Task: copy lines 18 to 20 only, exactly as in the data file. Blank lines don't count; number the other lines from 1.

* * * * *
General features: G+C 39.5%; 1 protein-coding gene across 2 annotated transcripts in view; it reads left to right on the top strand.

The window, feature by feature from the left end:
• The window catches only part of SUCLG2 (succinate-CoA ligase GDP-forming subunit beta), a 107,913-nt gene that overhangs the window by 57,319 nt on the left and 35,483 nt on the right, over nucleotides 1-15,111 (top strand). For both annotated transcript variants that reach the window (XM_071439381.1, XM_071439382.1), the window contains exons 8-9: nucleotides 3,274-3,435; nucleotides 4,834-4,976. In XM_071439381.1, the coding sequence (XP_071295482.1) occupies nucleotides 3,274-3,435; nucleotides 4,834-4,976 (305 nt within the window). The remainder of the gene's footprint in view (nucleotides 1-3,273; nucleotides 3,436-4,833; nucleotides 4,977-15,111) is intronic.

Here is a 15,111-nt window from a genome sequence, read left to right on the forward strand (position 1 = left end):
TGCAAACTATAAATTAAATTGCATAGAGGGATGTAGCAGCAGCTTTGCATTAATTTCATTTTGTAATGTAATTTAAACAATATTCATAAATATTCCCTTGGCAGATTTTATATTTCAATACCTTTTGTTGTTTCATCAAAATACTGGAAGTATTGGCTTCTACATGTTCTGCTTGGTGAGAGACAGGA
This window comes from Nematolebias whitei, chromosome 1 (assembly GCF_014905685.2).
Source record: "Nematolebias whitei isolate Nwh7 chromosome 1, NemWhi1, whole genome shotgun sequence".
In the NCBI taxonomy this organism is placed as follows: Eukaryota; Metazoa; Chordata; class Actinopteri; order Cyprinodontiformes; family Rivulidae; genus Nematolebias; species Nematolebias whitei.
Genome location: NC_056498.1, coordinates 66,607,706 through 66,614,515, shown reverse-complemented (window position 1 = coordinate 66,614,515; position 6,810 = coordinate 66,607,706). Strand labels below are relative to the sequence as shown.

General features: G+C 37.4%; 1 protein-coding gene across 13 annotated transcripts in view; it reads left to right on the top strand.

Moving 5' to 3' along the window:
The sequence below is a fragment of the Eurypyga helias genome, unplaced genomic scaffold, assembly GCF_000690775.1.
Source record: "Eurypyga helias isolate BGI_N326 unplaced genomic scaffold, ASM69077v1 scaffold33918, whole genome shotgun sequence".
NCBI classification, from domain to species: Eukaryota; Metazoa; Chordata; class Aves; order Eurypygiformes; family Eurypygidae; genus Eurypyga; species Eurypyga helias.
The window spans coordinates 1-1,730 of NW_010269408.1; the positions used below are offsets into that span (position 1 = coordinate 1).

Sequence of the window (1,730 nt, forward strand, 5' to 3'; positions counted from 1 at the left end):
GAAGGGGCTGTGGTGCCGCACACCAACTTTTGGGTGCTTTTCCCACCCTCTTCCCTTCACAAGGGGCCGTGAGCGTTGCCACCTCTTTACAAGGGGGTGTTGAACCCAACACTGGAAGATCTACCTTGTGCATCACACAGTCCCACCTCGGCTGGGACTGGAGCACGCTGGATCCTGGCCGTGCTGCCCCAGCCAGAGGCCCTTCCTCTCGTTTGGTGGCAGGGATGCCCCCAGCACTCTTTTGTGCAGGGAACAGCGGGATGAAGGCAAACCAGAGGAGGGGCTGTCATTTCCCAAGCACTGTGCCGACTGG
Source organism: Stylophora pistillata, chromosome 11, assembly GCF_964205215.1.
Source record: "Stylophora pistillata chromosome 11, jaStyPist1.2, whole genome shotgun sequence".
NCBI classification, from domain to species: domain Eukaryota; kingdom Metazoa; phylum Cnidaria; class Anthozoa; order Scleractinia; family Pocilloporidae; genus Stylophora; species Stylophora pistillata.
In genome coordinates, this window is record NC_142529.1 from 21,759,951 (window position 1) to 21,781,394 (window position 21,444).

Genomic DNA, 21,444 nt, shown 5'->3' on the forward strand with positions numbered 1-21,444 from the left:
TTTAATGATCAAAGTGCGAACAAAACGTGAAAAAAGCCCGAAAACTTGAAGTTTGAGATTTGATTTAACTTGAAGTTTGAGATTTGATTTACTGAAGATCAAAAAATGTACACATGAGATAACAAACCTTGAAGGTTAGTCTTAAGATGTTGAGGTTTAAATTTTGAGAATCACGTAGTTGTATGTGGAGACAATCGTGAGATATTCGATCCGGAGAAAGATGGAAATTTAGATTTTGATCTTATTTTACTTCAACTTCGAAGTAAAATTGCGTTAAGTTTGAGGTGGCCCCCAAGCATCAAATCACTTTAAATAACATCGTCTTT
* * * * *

Source organism: Stylophora pistillata, chromosome 11, assembly GCF_964205215.1.
Source record: "Stylophora pistillata chromosome 11, jaStyPist1.2, whole genome shotgun sequence".
NCBI classification, from domain to species: domain Eukaryota; kingdom Metazoa; phylum Cnidaria; class Anthozoa; order Scleractinia; family Pocilloporidae; genus Stylophora; species Stylophora pistillata.